辅极帝君Fu Ji Di Jun
(Also known as : Zhong Fu （中孚）， Yun Qing （允卿）， De Wei （德威）, Shi Xiong （世雄）, Zhe （喆）, Zhi Ming （知明）， Chong Yang Zi （重阳子））
Being the fifth of the Northern Five Masters, Wang Chong Yang founded he Quan Zhen Order of Taoism. He was born in a rich family in Shan Xi Province during the reign of Emperor Hui Zong of the Song Dynasty (宋徽宗) on December 22, 1112. He used to sit for the Imperial Examinations during the Qi Period (伪齐) but failed. Later, during the reign of Jin Xi Zong (金熙宗), he sit in the examination again and his results came out top on martial arts. When he was forty-seven, he suddenly realized that he no longer wanted to work for the government. He resigned, left his family and started his exploration journey. In Zhong Nan Mountain (终南山), he met his two masters Zhong Li Quan and Lu Zu and came to learn about the formula for practicing internal alchemy. Next year, when he met these masters again, he learnt about the subject in depth. He also started to integrate Confucianism, Taoism and Buddhism into one mingled stream. Since then, he advocated the practice of Qi (气), neglected the practice of external alchemy, and set up formal systems for Taoists to become priests in the temple. During the reign of Emperor Jin Shi Zong (金世宗), he founded several associations between 1169 AD – 1170 AD such as “San Jiao Qi Bao Hui” (三教七宝会), “San Jiao Jin Lian Hui” (三教金莲会), “San Jiao San Guang Hui” (三教三光会), “San Jiao Yu Hua Hui” (三教玉华会), and “San Jiao Ping Deng Hui” (三教平等会), all for the purpose of unifying the above three schools of thought.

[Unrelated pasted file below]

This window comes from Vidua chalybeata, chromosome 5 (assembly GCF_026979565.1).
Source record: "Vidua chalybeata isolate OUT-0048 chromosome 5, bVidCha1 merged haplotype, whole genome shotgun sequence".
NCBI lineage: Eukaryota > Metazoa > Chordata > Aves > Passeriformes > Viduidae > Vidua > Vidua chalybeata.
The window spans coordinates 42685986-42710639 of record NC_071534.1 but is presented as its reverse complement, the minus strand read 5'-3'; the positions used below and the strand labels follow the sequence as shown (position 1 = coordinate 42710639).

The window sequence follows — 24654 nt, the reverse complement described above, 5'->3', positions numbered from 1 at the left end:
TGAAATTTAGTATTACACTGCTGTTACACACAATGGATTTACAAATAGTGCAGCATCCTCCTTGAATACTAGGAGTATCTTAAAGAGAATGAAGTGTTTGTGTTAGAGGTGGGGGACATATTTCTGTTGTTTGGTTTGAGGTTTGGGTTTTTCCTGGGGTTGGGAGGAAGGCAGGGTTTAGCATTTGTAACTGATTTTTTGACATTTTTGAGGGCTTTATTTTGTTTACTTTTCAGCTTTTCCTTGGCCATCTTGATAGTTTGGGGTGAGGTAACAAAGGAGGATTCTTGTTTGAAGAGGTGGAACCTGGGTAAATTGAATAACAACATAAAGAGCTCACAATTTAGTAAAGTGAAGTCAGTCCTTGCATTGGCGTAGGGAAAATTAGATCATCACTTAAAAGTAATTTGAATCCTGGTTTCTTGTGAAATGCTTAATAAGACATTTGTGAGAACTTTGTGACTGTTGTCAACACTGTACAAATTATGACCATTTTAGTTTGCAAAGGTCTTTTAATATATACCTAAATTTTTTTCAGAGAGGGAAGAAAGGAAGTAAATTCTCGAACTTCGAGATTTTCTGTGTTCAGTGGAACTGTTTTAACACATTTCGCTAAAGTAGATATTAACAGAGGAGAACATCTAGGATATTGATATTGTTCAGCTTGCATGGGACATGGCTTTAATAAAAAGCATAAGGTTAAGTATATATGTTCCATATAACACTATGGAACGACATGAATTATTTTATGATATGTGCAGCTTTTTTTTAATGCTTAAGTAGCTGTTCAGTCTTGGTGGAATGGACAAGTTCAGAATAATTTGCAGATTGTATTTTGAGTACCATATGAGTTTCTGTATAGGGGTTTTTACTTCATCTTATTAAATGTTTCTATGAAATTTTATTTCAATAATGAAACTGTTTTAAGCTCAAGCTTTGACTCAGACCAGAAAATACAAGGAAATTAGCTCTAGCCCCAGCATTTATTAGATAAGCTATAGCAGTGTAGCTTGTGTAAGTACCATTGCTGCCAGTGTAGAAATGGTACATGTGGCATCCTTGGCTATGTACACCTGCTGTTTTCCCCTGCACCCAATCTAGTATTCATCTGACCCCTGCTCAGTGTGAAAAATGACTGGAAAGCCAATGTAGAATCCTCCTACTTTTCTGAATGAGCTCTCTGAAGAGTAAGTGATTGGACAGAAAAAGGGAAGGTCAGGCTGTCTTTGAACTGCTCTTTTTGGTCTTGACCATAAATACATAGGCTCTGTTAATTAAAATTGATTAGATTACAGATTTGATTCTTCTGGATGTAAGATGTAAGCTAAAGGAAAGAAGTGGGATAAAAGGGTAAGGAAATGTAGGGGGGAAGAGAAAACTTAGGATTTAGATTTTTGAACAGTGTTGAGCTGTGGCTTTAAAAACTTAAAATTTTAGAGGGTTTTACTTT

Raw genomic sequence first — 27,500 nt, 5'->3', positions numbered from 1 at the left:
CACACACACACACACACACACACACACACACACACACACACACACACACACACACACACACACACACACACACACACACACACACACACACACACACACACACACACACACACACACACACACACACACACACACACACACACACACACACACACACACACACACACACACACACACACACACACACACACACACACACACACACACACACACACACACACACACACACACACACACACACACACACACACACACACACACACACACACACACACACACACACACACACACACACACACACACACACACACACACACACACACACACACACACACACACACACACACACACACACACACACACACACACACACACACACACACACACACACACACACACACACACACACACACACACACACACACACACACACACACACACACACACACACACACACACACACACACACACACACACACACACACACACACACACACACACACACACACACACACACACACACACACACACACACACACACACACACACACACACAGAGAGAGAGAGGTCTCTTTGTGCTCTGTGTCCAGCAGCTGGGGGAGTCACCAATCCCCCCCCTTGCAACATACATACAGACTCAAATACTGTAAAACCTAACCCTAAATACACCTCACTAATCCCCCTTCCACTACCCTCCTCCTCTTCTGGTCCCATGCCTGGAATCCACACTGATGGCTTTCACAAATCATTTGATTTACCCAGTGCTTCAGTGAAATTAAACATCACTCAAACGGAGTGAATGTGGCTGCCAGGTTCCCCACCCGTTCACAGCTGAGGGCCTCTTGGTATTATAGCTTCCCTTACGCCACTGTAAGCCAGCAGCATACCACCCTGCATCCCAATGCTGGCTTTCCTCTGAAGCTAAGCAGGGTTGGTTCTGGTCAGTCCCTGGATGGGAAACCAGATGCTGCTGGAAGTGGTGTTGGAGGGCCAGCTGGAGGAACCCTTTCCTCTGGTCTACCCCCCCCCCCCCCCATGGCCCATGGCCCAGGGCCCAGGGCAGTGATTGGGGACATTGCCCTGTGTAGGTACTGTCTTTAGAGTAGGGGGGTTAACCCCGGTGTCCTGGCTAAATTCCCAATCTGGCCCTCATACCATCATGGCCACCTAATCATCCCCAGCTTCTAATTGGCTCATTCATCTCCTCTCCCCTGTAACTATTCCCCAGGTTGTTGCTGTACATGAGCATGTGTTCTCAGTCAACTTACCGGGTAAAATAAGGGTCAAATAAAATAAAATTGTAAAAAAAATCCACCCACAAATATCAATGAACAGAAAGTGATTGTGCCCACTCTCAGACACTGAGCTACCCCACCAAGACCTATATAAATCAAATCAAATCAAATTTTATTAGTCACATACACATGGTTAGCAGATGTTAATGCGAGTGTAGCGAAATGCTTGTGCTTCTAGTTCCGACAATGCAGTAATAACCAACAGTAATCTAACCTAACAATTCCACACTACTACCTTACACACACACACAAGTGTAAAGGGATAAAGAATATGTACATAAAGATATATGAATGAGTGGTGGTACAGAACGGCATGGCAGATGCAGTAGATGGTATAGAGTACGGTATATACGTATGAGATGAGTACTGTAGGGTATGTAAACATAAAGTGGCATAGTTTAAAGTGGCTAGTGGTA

He was being honoured by Emperor Yuan Shi Zu (元世宗) as “Quan Zhen Kai Hua Zhen Jun” (全真开化真君). Later, Emperor Yuan Wu Zong further conferred him with the title as “Chong Yang Quan Zhen Kai Hua Fu Ji Di Jun” (重阳全真开化辅极帝君). His important writings included Chong Yang Quan Zhen Ji (重阳全真集), Chong Yang Jiao Hua Ji (重阳教化集) and Li Jiao Shi Wu Lun (立教十五论). His famous disciples were Ma Dan Yang (马丹阳), Tan Chu Duan (潭处端), Liu Chu Xuan (刘处玄), Qiu Chu Ji (丘处机), Wang Chu Yi (王处一), Hao Da Tong (郝大通) and Sun Bu Er (孙不二), they were later named as the Seven Disciples of Quan Zhen, the Bei Qi Zhen (北七真). These followers later came to found their own sects, respectively named as Yu Xian (遇仙), Nan Wu (南无), Sui Shan (随山), Long Men (龙门), Yu Shan (嵛山), Hua Shan (华山)and Qing Jing (清静). They all had significant contributions to the development of Quan Zhen and also laid some important milestones to the history of Taoism in China.